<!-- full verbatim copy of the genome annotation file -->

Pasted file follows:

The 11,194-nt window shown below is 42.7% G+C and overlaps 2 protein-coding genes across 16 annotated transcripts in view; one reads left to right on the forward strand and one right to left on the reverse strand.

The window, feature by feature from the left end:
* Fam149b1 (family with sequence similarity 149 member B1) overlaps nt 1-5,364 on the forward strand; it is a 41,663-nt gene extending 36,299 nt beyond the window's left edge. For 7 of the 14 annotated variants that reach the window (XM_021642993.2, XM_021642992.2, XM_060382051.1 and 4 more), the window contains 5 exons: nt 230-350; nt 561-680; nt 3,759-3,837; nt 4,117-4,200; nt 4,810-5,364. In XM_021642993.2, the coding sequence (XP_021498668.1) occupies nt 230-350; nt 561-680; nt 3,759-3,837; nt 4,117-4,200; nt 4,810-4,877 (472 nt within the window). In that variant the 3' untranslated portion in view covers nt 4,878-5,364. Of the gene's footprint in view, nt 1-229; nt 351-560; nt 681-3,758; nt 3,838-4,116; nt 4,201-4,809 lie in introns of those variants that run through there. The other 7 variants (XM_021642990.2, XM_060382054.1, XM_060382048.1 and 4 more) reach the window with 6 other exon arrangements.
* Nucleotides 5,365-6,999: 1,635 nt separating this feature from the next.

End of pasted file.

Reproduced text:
The 11,194-nt window shown below is 42.7% G+C and overlaps 2 protein-coding genes across 16 annotated transcripts in view; one reads left to right on the forward strand and one right to left on the reverse strand.

The window, feature by feature from the left end:
* Fam149b1 (family with sequence similarity 149 member B1) overlaps nt 1-5,364 on the forward strand; it is a 41,663-nt gene extending 36,299 nt beyond the window's left edge. For 7 of the 14 annotated variants that reach the window (XM_021642993.2, XM_021642992.2, XM_060382051.1 and 4 more), the window contains 5 exons: nt 230-350; nt 561-680; nt 3,759-3,837; nt 4,117-4,200; nt 4,810-5,364. In XM_021642993.2, the coding sequence (XP_021498668.1) occupies nt 230-350; nt 561-680; nt 3,759-3,837; nt 4,117-4,200; nt 4,810-4,877 (472 nt within the window). In that variant the 3' untranslated portion in view covers nt 4,878-5,364. Of the gene's footprint in view, nt 1-229; nt 351-560; nt 681-3,758; nt 3,838-4,116; nt 4,201-4,809 lie in introns of those variants that run through there. The other 7 variants (XM_021642990.2, XM_060382054.1, XM_060382048.1 and 4 more) reach the window with 6 other exon arrangements.
* Nucleotides 5,365-6,999: 1,635 nt separating this feature from the next.